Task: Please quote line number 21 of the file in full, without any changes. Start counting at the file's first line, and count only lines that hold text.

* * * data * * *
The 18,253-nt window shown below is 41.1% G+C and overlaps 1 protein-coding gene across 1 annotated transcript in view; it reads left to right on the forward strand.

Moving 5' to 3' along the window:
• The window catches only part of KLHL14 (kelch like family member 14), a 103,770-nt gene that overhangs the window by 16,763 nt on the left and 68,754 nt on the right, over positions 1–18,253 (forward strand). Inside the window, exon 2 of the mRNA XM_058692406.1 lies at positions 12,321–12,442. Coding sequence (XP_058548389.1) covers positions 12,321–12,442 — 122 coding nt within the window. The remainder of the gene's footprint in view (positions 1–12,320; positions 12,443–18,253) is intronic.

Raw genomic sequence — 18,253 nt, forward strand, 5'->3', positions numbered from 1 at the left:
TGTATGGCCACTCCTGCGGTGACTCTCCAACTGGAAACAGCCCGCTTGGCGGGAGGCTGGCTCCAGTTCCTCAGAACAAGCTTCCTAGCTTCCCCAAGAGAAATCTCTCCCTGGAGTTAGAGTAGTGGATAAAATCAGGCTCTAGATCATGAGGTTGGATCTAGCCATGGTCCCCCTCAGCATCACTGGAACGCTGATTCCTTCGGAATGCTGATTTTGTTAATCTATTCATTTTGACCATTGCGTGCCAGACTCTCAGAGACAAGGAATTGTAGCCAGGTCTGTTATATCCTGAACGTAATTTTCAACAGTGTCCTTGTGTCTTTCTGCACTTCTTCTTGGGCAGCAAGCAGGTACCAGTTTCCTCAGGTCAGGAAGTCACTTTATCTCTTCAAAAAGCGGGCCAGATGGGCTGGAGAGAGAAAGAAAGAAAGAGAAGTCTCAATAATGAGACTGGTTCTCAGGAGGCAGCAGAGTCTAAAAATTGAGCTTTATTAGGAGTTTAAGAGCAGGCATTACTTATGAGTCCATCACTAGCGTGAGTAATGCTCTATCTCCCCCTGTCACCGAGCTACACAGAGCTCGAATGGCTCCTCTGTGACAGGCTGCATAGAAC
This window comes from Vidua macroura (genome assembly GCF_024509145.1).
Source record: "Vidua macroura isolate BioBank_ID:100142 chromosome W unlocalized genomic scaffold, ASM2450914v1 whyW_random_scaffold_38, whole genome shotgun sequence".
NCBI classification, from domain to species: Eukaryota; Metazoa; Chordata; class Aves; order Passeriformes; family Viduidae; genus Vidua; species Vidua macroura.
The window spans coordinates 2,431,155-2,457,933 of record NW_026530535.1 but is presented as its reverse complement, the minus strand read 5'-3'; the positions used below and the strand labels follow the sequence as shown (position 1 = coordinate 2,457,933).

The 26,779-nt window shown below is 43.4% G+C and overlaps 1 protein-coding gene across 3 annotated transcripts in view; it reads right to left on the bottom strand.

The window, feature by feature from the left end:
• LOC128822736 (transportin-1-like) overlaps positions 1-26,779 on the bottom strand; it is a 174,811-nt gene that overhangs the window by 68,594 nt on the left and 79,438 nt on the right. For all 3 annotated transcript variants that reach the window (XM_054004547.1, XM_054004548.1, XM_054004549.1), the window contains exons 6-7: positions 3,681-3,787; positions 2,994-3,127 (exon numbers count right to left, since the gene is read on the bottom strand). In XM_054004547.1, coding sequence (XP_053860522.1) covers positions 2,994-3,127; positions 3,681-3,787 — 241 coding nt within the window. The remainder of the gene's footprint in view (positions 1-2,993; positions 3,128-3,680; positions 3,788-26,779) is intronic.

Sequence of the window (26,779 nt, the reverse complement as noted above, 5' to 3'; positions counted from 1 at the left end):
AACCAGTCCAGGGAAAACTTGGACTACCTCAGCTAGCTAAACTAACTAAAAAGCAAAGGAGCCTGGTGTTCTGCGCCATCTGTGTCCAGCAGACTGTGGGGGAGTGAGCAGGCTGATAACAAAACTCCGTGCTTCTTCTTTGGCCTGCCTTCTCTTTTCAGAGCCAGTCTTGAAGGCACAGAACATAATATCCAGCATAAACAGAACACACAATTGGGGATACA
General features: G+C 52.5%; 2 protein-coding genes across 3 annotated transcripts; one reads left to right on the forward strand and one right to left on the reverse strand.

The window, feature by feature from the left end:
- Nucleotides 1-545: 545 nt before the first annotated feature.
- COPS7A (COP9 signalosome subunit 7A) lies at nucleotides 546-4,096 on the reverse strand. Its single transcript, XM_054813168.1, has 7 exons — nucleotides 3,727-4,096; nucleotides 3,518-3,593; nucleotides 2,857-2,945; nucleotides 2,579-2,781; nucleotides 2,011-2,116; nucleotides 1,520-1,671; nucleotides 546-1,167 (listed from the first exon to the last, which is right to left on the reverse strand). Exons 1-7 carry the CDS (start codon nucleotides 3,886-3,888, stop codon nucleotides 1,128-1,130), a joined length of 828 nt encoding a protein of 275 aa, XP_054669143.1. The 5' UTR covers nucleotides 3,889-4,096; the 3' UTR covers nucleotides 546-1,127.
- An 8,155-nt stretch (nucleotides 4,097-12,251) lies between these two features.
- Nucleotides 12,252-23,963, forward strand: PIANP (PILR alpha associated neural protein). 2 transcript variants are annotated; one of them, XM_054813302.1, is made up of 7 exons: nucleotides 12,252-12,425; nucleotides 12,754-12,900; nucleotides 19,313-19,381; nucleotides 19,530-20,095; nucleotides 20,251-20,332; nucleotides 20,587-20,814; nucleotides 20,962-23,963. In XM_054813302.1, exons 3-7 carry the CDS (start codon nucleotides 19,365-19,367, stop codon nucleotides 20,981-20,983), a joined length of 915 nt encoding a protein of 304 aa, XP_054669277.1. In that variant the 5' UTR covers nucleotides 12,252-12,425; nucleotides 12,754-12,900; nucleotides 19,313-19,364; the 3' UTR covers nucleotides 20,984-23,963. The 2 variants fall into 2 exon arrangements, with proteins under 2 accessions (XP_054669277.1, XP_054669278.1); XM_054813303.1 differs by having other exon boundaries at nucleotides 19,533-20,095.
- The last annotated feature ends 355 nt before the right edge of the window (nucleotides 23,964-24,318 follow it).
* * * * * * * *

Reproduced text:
- The last annotated feature ends 355 nt before the right edge of the window (nucleotides 23,964-24,318 follow it).